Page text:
When the team redeveloping Lanai was looking for a comparison for the kind of low-key but luxurious bungalows they want to build, they gave an example everyone could envision: Kona Village on the Big Island.
Or rather, Kona Village two years ago.
Since it was smashed by the tsunami waves that hit the Big Island in March 2011 after the Japan earthquake, Kona Village has been closed, its surviving hales dark and empty. After an early burst of information from the ownership group headed by computer magnate Michael Dell, there has been silence. Go to the official konavillage.com website and click on "current status" and there is a statement last updated in May 2011.
"Getting solid information is really tough, since Kona Village Resort management is pretty tight-lipped," said Joe Trent, who runs the website konafriends.com. "At this point it does look like they're going to reopen someday."
"Someday" is about as exact as it gets. Even a basic timeline for cleanup and repair remains elusive.
"We have begun the repair of the tsunami damage, and as the first phase of that work started the infrastructure work. … We do not have any targeted opening date at this time," Patrick Fitzgerald, chief executive of Hualalai Resort, wrote in an email. "Understand the desire for more info - we hopefully will be finalizing our plans in the next 2-3 months."
In September 2011, Fitzgerald said it would take 12 to 18 months of construction before Kona Village could open. And that was only after the insurance assessment and reconstruction plans and permits were worked out. The earliest target date would be the second half of 2013.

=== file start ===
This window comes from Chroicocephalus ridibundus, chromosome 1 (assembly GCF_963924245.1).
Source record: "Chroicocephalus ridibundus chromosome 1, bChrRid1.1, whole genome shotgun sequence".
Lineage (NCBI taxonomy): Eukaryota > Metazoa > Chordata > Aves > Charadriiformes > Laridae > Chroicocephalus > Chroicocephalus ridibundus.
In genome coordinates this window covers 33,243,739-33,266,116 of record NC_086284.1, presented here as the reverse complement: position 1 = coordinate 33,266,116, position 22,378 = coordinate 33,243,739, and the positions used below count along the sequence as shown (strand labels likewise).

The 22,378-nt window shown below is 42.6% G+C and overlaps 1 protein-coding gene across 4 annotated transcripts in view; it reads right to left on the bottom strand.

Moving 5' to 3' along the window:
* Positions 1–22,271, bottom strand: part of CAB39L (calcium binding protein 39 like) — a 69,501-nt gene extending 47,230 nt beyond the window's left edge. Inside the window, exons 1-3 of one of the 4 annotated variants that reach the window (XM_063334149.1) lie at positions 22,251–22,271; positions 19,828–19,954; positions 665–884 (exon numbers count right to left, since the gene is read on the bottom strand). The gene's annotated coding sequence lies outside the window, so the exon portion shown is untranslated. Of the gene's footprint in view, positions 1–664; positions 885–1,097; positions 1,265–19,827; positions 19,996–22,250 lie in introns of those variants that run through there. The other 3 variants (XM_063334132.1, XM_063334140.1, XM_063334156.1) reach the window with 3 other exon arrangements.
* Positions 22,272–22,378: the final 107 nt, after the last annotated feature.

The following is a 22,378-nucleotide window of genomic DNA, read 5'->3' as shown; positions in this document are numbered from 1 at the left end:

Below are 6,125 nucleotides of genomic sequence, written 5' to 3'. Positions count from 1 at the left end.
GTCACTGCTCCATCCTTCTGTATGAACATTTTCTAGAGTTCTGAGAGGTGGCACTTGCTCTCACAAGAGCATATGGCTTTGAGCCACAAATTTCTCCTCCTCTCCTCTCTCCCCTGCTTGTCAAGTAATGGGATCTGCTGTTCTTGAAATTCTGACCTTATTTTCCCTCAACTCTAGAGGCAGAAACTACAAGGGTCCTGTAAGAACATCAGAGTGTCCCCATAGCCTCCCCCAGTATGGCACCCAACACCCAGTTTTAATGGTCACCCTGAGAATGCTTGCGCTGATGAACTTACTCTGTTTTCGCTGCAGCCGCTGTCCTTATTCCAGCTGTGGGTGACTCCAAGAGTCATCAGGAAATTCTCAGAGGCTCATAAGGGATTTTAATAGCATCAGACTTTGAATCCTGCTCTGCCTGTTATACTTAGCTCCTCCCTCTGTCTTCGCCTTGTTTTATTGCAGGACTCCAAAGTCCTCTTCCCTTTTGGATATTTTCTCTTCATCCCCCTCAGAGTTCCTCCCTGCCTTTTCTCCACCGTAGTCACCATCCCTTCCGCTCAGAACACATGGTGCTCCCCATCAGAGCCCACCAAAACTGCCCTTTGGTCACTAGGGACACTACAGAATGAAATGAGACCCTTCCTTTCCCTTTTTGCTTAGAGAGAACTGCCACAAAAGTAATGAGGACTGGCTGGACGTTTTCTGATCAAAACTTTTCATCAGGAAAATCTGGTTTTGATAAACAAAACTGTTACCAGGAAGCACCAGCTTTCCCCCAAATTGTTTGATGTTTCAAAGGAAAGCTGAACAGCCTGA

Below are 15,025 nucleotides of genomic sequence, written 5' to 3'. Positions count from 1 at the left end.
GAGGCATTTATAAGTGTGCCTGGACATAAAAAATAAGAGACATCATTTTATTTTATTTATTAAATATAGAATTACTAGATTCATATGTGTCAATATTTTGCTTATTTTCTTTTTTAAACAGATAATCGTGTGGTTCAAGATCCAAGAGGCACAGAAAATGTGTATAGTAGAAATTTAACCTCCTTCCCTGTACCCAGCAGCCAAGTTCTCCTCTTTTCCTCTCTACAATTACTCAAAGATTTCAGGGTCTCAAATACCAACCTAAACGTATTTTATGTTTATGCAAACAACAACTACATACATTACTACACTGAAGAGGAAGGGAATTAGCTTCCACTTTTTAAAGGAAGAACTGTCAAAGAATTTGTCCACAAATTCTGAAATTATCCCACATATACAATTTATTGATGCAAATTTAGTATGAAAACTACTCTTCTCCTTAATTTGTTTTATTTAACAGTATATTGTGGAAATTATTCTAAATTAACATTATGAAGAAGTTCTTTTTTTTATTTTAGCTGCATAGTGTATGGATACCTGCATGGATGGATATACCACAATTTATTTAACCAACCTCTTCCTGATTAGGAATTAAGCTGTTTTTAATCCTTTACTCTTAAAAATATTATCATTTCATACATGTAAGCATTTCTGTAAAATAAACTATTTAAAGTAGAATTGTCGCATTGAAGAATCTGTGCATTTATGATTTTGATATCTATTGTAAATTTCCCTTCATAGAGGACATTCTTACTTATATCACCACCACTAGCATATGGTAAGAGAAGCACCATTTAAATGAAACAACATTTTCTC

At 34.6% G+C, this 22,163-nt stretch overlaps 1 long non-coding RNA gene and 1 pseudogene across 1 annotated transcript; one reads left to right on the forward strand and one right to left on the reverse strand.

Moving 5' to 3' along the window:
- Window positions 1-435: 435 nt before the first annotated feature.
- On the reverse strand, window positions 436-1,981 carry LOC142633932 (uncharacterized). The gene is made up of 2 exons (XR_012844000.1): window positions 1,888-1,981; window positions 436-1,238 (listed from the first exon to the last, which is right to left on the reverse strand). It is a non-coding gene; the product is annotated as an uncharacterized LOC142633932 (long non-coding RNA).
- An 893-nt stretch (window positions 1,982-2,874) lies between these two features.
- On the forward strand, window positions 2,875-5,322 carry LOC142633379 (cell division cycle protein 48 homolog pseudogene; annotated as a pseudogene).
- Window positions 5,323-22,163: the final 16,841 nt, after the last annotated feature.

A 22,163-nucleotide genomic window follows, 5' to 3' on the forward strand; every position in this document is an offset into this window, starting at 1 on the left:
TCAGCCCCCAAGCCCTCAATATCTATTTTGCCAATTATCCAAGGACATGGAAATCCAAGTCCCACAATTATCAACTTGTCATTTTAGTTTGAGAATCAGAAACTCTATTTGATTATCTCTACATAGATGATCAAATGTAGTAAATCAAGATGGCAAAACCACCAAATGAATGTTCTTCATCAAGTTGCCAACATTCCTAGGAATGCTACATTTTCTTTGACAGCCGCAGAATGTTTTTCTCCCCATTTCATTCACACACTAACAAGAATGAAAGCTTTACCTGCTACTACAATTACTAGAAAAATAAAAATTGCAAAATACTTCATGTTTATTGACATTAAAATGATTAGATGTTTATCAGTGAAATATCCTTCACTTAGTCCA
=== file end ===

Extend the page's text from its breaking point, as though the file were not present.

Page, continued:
Unless work has progressed beyond what Dell's group wants to report, a reopening this year appears doubtful.
The question is not if the valuable property will host guests again, but whether it will look and feel like Kona Village or be buffed and built up into a cousin of the golf resort next door, the Four Seasons Hualalai. Both are owned by Dell and his associates.
Fitzgerald said in 2011 that Kona Village would not become an adjunct of the Four Seasons, but that reality dictated changes to the layout and construction. The tsunami exposed the danger to the low-lying areas along Kahuwai Bay and the lagoon behind it. The electrical and plumbing plan was archaic, befitting a resort that expanded haphazardly over a 46-year period.
While spelling out some of the problems, Dell and his people have been mum about their cures. Not even a hint of plans has surfaced in the Big Island media.
If absorbed into the Four Seasons, it would be the final chapter in a nearly half-century long, slow-motion invasion of Kona Village's once remote corner of the Big Island. When the resort opened in 1965, its nearest neighbor was the equally new Mauna Kea Beach Hotel several miles up the coast. The gap filled in over the decades, but it wasn't until 1996 that Kona Village got a next-door neighbor. The Four Seasons Hualalai opened that year, receiving top rankings in travel magazine polls. It was the antithesis of Kona Village: graceful and slick, ultra-modern and ostentatiously luxurious. The golf resort added luxury homes around its perimeter. Dell bought the Hualalai in 2006, then purchased Kona Village from Beanie Baby mogul Ty Warner in 2007.
Even before the tsunami, there were rumblings that Dell and his team wanted to make changes to Kona Village. They questioned the future market of a resort that kept electronics to a minimum and counted on trade winds instead of air conditioning to cool guests spending several hundred dollars a night. Hales had no TV or DSL connections. The atmosphere was summed up by the "do not disturb" sign - a painted coconut guests placed at the foot of the door.
Fiercely loyal fans of the resort rallied to its defense in 2011, starting a Facebook page, SaveKonaVillage. But in the absence of solid news, the site has become a frequently melancholy spot to recall the glory of past visits. It often reads like a requiem instead of a call to action.
Barring Dell's wall of silence springing a leak beforehand, the outlines of Kona Village's future will have to wait past the tsunami anniversary to perhaps summer.
Gary A. Warner: email@example.comCopyright © 2015, The Baltimore Sun